The race for the vacant Republican seat at FERC is gettingawfully crowded as a third candidate from Capitol Hill has signaledhis interest in the post.
Joseph T. Kelliher, majority counsel for the House CommerceCommittee, has said he wants to be considered for the Commissionspot, according to Rep. Joe Barton, chairman of the energy andpower subcommittee. The Texas Republican said he plans to form acoalition to support Kelliher in his effort.
Kelliher joins Nils Johnson, a long-time energy aide of Sen.Larry E. Craig (R-ID), and McLane Layton, legislative aide andlegal counsel on energy issues for Sen. Don Nickles (R-OK), both ofwhom have thrown their hats into the ring for the FERC position.The post was vacated last month by ex-Commissioner Vicky Bailey,who left to join Cinergy Corp.
Barton made the announcement yesterday during a day-longconference sponsored by The Energy Daily and The Hill publicationsthat addressed “The Outlook for Energy Legislation.”
Kelliher’s energy background — both on Capitol Hill and in theenergy industry — dates back to 1985. He has served in hiscurrent job for the past five years and was the lead counsel on theelectricity restructuring bill that was voted out by the energy andpower subcommittee last year.
Prior to that, Kelliher was manager of federal affairs forPublic Service Electric & Gas Co. He also worked for theAmerican Nuclear Energy Council and served as a legislativeassistant to Rep. Barton, where he drafted amendments to the OuterContinental Shelf Lands Act.
Starting in 1985, Kelliher was director of the House RepublicanEnergy and Environment Task Force, spearheading a drive to overturnthe legislative moratoria on offshore oil and gas development. Hereceived his law degree from American University in 1994, and hisbachelor of science degree from Georgetown University.
Separately, Barton still is clinging to the hope thatcomprehensive legislation to restructure the electricity industrywill make it out of the House and Senate, and land on thepresident’s desk this year. On the House side, “I happen to thinkthe electricity bill [which came out of his subcommittee] is apossible do” in 2000, he said at the conference.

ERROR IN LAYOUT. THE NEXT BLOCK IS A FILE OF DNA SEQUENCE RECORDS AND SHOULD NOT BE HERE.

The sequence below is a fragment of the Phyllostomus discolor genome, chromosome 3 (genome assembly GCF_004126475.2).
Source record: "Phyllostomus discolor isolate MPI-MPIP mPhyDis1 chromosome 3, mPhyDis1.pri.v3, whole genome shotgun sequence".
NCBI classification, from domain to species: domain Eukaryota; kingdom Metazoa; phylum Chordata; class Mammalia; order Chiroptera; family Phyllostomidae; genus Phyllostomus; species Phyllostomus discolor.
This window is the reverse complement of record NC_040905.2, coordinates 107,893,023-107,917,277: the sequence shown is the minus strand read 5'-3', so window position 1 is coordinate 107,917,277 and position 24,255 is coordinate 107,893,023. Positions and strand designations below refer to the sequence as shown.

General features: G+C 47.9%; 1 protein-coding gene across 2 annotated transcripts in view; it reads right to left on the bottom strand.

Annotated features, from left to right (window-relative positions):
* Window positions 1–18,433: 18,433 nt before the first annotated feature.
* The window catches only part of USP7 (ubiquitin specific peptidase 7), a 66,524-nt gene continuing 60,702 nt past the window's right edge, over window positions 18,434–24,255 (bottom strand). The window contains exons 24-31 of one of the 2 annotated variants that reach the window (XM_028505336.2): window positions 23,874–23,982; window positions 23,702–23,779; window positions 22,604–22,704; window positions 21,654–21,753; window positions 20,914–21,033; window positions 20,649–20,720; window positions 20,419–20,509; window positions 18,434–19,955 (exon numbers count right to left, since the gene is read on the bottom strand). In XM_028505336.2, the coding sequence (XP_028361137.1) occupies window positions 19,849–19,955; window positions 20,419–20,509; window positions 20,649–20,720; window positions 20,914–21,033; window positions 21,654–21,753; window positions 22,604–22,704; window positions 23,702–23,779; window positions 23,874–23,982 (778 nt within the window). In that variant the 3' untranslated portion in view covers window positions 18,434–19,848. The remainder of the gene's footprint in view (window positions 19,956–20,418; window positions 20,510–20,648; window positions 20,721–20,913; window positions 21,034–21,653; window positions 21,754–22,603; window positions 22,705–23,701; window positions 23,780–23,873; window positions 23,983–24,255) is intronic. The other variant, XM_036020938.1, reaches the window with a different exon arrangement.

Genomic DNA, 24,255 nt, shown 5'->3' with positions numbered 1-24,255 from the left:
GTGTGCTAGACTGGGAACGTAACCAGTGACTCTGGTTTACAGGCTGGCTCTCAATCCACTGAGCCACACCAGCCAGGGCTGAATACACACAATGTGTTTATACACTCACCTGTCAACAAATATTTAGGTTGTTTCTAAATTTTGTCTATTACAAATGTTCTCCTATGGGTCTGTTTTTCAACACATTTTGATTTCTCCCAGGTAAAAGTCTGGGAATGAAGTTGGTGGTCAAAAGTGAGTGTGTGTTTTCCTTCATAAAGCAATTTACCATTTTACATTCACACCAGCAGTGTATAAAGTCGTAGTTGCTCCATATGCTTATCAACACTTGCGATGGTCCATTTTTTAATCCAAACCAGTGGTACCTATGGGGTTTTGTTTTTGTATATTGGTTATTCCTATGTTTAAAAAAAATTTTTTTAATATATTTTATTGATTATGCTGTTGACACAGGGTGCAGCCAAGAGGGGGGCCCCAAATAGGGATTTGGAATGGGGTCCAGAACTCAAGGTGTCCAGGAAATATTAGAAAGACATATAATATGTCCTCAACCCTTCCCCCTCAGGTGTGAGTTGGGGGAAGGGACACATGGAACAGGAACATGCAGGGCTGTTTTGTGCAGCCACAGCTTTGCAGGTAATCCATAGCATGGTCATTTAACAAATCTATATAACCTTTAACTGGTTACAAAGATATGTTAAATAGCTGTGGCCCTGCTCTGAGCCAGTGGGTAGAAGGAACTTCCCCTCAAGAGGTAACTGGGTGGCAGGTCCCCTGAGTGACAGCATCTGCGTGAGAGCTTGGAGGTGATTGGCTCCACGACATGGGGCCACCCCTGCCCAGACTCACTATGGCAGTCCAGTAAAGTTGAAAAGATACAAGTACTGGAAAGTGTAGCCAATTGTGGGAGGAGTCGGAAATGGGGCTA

“If you take what we [did] and massage it some,” Barton said hebelieves it’s possible to move a House bill as early as thisspring. “The fixings are there. We just have to put it in the ovenand cook it a little.” He said he was to meet with CommerceCommittee Chairman Thomas Bliley (R-VA) Tuesday afternoon todiscuss restructuring legislation. “My assumption is that he wantsto move a bill,” Barton said, adding that Bliley hadn’t indicatedotherwise.
But some of Barton’s House colleagues, who also spoke at theconference, weren’t nearly as optimistic. “I don’t see any billthis year because there are so many interest groups slugging itout,” said Rep. Dennis J. Kucinich (D-OH). He believes it would”take a battle” to get a retail power bill on the floor in 2000.
Rep. Charles Pickering Jr. (R-MS) said it’s too early to tell.He believes that in the “next few weeks [the] smoke should clear alittle bit,” and then “[we’ll] know what is clear and possible thisyear.”
If it turns out that a broad electricity bill isn’t in the cards, Pickering floated the idea of a stand-alone measure that wouldaddress the reliability issue by possibly offering tax incentivesfor generation and transmission.
The “potential for a summer crisis” this year would make theargument for at least moving a reliability piece, he said. Otherenergy-related ornaments could be attached to the reliabilitymeasure, but it “cannot be very many [ornaments],” Pickering noted.”It will have to be a small tree” if it is to get through Congress.
For Barton, grid reliability has become “kind of the sleeperissue.” He doesn’t believe stripping the issue out in a piecemealfashion would be the best route to go, saying the result would be”consequences that tend to be bad.”
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